Posted By: Tina Trumbach
The past week has shown us that the Cayman Islands has a more tenuous grip on self governance than we’d previously believed.
Given the modernised 2009 Constitution, most Caymanians have been lulled into a sense of security that despite being a British Overseas Territory (BOT), we had the right to rule our own destiny.
However, with calls for direct rule coming from the UK’s (United Kingdom) Opposition Leader it quickly became clear to us all that this was not outside of the realm of possibility.
We have only to look at our fellow BOT the Turks and Caicos Islands to see that it is a potential reality that Britain can hold over our heads if we don’t fall into line.
Although Prime Minister David Cameron pushed aside Labour leader Jeremy Corbyn’s comments regarding the spectre of direct rule, the damage to our psyches had already been done.
Most of us grew up blithely accepting that our elected representatives ran the country while the Governor of the day merely represented the UK on our shores.
After all, the UK is supposed to be responsible only for our national security and foreign affairs.
However, recent events and issues have pointed to a far different reality.
Look at the issue of a public registry of beneficial ownership. Our local leaders have fought this tooth and nail over the past three years, finally coming to a compromise announced this week. However, despite this agreement Premier Hon Alden McLaughlin has warned that the battle is far from over. David Cameron continues to push for a public register.
And although Mr Cameron has denied the possibility of imposing direct rule if we do not comply, we are certain that great pressure will be brought to bear. How long will we be able to withstand it?
Beyond the issue of beneficial ownership, we also have the social and cultural one of same-sex marriage. While this publication has not taken a public stance on the issue, we are keenly aware that there is strong opposition to the very idea among the local population.
Indeed, two elected representatives resigned from the ruling government over the issue late last year. And opinion against recognising same-sex marriages locally has only solidified since then, with the Cayman Ministers Association taking a pledge to uphold traditional marriage.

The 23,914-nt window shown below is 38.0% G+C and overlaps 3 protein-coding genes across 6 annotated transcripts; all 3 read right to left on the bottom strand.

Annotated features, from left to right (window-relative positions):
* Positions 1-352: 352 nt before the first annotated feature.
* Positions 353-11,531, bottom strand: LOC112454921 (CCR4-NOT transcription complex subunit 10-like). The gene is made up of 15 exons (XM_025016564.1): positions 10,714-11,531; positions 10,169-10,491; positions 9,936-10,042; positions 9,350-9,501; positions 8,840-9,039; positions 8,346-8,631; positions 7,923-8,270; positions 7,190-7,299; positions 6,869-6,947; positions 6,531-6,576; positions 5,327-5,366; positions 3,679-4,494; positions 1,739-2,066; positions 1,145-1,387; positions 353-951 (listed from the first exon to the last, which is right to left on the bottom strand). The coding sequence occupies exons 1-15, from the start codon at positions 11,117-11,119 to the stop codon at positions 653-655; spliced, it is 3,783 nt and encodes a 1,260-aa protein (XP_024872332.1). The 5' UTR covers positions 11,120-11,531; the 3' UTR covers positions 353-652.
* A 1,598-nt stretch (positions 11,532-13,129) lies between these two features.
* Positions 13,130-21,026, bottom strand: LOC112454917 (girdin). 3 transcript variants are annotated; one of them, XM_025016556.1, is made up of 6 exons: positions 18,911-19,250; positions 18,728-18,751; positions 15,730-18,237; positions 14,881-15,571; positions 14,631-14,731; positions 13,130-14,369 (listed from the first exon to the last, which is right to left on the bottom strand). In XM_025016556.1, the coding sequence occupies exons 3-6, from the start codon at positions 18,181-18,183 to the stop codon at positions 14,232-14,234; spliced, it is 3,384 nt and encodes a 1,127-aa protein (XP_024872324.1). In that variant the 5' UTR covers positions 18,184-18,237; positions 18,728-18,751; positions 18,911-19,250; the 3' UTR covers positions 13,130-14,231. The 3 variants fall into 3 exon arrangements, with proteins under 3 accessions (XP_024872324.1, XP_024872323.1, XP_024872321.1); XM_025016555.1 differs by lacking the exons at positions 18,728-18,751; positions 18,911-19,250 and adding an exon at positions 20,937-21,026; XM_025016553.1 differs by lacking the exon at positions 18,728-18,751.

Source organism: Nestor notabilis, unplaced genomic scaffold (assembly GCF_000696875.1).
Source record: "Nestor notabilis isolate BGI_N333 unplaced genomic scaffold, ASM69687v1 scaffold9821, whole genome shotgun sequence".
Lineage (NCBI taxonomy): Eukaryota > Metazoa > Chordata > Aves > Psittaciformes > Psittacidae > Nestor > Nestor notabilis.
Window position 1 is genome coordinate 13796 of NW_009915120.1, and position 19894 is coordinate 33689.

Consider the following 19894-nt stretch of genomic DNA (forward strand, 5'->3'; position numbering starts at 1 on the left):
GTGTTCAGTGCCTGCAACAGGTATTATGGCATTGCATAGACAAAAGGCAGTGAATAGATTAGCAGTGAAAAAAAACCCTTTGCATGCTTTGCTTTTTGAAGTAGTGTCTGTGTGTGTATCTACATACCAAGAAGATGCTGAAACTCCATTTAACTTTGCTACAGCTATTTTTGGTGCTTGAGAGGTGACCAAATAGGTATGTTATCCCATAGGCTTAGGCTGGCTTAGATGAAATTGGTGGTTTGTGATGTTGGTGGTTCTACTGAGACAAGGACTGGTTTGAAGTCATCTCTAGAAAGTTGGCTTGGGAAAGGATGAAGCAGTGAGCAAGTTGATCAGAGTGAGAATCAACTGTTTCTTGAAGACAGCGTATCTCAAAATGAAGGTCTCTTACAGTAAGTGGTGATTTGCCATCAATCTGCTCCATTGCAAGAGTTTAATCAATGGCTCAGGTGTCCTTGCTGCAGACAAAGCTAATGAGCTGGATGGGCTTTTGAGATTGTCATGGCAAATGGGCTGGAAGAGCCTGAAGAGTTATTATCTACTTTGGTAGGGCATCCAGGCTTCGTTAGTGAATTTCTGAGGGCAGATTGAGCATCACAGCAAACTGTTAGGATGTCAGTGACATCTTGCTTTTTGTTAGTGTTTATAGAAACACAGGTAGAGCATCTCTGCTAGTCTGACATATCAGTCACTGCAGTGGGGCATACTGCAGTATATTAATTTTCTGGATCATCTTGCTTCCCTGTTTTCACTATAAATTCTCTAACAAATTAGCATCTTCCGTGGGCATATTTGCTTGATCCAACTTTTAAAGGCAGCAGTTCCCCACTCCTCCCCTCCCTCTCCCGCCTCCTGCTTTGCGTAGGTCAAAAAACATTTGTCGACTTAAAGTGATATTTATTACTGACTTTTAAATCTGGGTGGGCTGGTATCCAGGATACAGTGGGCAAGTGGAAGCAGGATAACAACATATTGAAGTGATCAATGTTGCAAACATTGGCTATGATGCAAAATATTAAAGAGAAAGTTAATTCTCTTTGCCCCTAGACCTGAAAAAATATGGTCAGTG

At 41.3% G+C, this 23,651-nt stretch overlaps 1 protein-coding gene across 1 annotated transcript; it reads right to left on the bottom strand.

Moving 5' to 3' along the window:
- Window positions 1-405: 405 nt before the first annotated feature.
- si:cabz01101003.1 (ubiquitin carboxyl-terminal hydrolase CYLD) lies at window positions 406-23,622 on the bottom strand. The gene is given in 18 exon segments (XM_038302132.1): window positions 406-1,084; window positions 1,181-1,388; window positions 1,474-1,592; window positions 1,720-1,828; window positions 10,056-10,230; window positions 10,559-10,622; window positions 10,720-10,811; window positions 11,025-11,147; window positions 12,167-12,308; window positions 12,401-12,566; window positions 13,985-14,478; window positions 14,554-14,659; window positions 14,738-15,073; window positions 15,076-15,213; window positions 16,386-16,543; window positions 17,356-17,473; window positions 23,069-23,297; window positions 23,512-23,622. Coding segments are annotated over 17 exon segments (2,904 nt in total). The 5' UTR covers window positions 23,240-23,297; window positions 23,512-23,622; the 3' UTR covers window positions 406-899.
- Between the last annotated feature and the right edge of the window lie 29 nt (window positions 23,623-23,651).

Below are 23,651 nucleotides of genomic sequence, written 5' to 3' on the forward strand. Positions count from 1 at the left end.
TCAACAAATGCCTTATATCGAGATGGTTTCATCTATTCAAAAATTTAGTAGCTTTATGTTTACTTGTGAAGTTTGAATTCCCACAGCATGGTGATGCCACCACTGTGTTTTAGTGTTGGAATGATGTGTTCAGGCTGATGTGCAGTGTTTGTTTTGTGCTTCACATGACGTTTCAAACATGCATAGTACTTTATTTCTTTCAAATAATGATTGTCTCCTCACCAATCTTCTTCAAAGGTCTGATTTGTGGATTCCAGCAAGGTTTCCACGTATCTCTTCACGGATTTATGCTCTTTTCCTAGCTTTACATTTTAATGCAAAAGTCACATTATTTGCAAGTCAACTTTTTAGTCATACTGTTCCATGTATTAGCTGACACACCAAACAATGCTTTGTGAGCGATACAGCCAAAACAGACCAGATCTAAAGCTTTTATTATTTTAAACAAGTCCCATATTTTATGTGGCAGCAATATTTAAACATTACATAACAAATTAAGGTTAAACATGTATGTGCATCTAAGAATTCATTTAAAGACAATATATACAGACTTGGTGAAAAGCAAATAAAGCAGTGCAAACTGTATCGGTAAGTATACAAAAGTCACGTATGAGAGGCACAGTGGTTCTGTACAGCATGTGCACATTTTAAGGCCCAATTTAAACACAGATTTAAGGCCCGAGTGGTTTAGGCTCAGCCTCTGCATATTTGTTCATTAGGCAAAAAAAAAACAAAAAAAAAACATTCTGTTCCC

While any pressure from the UK on this issue has been more subtle than that exerted over beneficial ownership, the pressure is still there.
A spokesperson for James Duddridge, the UK Minister for the Overseas Territories and Africa, said “We continue to encourage all the Overseas Territories to respect human rights in their widest meaning and to embrace policies of inclusiveness.”
This was in relation to a previous statement by Mr Duddridge in the UK Parliament on the Cayman Islands position on “equal marriage” that became a point of contention with Dr Leonardo Raznovich – who is currently appealing the Immigration Appeals Tribunal’s decision not to approve his application to be added as a dependent to his partner’s work permit by virtue of their marriage in another jurisdiction.
The Premier is trying to compromise on this issue as well. He has pledged to amend the Immigration Law regulations to allow same-sex and common law spouses as work permit dependents. It is his hope that this will stem the tide, and prevent the Cayman Islands from being forced to recognise same-sex unions by the UK.
This publication has not taken a position with regard to same-sex marriage, what we are taking a position on is internal self-governance.
Cayman’s elected representatives must have the final say on issues that relate to our internal affairs. Otherwise, what is the value of our democracy? And without this assurance, is the 2009 Constitution worth the paper it is written on?
We do not see how the issue of same-sex marriage is related to good governance, our national security or our foreign affairs – the only areas which the UK is supposed to have control over.
Aren’t we supposed to have governance over issues that relate solely to our community and society? Culturally, we would hazard a well-educated guess that most Caymanians are against same-sex marriage. If it came to a point that we were being forced to adopt this, wouldn’t it have to go to referendum?
After all, as drafted, the definition of marriage in the Cayman Islands is established in our Constitution of 2009. The provisions of that document had to go to a referendum to be approved by the people, so shouldn’t changing this aspect have to go to a vote as well?
And should the Caymanian people vote “No” what would the UK response be? Would our Constitution be revoked and we be placed under direct rule for disagreeing with a social and cultural construct?
Please note, as we have said repeatedly, this is not a position on same-sex marriage. This is a genuine question on the Cayman Islands’ rights and abilities to govern, control and manage our own internal affairs.
If we can be threatened, coerced and bullied on beneficial ownership, will we experience the same on this and any other issue that we disagree with the UK on?